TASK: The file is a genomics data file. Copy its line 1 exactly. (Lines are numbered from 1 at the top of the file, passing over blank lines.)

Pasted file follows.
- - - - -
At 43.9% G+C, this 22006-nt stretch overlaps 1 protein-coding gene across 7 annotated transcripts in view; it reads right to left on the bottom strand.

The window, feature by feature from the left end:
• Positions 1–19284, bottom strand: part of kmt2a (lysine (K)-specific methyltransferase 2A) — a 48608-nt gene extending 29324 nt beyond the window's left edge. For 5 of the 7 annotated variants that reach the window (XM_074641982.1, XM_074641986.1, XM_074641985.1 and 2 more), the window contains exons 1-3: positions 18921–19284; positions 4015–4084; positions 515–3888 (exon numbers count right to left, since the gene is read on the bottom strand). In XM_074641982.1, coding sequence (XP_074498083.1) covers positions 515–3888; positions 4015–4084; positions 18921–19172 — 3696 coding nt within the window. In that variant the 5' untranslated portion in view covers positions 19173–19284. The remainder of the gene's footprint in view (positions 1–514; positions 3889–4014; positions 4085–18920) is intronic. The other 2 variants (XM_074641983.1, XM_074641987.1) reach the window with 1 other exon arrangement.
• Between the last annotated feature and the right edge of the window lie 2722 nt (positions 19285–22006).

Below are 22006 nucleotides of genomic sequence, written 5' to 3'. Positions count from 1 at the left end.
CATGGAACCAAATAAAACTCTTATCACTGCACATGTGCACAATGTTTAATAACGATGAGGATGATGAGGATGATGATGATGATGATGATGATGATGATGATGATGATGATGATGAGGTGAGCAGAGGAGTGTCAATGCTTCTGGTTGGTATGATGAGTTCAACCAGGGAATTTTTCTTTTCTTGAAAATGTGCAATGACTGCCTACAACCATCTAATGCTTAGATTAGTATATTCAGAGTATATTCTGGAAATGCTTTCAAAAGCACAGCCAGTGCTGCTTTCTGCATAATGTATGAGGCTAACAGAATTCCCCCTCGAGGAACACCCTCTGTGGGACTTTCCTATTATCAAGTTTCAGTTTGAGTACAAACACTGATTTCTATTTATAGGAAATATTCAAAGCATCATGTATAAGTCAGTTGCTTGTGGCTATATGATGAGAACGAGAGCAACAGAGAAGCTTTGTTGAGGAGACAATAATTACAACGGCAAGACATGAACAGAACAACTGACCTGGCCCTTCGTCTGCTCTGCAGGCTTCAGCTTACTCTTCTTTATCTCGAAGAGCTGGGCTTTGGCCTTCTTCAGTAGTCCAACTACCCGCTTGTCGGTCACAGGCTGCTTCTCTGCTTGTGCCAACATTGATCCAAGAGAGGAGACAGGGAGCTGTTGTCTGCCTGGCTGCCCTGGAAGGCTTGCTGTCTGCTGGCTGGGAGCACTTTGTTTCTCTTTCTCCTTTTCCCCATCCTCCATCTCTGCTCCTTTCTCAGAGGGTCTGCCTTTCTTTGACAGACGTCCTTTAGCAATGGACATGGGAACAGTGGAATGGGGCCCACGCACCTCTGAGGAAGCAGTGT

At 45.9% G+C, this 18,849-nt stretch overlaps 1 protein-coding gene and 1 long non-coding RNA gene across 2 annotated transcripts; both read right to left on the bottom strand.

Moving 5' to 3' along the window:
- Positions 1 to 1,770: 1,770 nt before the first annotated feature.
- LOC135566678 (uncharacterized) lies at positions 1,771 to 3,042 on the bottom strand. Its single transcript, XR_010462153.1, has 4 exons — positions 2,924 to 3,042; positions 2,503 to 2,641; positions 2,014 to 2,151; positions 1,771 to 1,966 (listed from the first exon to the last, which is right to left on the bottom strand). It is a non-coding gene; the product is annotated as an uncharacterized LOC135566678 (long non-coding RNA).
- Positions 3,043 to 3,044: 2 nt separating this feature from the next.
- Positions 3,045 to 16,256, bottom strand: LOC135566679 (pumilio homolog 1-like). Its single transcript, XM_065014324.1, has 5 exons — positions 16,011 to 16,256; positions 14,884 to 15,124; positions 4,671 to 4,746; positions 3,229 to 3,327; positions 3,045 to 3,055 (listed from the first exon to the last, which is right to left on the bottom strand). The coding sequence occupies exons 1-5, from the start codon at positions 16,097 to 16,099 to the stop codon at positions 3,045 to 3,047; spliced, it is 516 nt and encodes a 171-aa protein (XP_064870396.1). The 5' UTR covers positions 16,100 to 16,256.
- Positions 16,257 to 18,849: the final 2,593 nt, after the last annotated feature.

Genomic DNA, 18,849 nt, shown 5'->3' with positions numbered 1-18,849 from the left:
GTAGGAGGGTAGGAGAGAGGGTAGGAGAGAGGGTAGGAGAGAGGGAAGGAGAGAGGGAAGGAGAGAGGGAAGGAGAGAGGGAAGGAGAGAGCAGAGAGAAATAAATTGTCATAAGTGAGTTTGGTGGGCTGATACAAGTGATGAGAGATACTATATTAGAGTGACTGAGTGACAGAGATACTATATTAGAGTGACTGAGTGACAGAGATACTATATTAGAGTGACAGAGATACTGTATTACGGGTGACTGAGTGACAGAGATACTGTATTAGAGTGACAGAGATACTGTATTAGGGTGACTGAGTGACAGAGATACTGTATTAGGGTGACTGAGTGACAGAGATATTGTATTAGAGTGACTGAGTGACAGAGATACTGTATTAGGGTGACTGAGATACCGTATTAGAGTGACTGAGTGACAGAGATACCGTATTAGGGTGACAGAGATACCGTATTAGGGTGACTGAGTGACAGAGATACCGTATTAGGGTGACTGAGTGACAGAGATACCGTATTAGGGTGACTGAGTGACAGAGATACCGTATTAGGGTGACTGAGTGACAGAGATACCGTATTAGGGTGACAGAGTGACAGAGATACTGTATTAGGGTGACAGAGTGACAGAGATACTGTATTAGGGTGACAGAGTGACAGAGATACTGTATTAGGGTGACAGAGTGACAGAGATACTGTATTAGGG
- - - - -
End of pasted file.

At 43.9% G+C, this 22006-nt stretch overlaps 1 protein-coding gene across 7 annotated transcripts in view; it reads right to left on the bottom strand.